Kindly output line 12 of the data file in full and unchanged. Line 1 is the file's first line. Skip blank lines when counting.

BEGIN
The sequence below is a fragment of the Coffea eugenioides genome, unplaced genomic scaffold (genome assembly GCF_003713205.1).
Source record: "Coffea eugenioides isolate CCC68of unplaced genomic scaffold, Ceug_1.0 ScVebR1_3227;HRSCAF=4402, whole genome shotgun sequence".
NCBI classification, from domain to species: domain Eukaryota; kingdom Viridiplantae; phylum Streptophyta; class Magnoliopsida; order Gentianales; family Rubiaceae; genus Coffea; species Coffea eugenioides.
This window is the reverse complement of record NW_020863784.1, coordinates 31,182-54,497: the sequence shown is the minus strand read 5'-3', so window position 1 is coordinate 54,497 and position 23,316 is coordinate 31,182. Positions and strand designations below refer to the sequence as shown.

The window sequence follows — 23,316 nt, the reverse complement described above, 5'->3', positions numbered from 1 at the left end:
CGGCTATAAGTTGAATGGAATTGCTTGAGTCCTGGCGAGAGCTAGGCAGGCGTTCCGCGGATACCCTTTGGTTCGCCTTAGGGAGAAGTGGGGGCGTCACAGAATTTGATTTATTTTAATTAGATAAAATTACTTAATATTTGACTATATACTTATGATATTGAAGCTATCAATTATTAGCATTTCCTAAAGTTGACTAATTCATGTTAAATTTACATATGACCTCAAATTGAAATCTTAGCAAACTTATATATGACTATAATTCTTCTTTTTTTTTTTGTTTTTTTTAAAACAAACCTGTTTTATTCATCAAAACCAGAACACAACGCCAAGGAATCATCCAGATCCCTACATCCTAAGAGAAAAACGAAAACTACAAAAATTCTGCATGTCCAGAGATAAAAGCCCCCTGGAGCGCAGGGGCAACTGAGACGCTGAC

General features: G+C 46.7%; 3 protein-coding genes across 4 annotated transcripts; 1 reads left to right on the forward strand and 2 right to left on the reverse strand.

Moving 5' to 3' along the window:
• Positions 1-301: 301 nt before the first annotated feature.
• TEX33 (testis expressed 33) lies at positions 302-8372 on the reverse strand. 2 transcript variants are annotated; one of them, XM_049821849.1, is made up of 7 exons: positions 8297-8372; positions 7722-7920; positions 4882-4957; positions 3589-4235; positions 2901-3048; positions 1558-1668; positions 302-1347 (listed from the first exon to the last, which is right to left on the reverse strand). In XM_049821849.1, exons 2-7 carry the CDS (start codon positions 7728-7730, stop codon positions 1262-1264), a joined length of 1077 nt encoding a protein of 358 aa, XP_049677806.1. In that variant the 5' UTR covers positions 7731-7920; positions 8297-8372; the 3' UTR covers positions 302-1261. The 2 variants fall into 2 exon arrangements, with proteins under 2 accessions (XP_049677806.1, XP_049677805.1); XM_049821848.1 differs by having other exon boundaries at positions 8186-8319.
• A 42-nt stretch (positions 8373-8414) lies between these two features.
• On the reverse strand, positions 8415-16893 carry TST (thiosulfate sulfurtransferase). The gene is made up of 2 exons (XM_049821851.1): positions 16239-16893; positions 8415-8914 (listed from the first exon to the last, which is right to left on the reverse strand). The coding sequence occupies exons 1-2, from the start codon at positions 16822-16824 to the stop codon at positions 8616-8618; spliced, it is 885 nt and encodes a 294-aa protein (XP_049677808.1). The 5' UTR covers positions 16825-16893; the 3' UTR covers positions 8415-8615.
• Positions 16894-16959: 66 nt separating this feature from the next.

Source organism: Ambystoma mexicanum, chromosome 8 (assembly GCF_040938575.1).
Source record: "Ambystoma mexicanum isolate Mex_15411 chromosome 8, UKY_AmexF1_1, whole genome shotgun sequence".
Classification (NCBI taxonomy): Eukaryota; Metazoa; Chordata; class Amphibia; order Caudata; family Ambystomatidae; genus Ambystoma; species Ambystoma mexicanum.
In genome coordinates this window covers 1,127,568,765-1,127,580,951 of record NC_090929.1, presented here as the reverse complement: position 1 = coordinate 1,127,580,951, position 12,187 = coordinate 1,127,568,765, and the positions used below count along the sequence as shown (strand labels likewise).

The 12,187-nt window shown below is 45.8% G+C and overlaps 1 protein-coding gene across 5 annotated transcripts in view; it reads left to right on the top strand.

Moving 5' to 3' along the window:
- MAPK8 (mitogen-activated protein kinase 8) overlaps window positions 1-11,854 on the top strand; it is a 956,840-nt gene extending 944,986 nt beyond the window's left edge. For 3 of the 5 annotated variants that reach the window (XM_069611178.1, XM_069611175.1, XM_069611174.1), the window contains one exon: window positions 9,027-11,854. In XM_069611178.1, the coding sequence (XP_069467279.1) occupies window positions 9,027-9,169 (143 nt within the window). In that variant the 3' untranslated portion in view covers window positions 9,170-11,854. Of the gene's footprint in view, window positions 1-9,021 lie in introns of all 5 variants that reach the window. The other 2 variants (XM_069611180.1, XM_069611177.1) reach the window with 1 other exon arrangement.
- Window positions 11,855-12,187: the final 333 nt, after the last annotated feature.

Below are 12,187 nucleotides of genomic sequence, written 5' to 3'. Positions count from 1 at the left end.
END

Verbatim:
• On the reverse strand, positions 8415-16893 carry TST (thiosulfate sulfurtransferase). The gene is made up of 2 exons (XM_049821851.1): positions 16239-16893; positions 8415-8914 (listed from the first exon to the last, which is right to left on the reverse strand). The coding sequence occupies exons 1-2, from the start codon at positions 16822-16824 to the stop codon at positions 8616-8618; spliced, it is 885 nt and encodes a 294-aa protein (XP_049677808.1). The 5' UTR covers positions 16825-16893; the 3' UTR covers positions 8415-8615.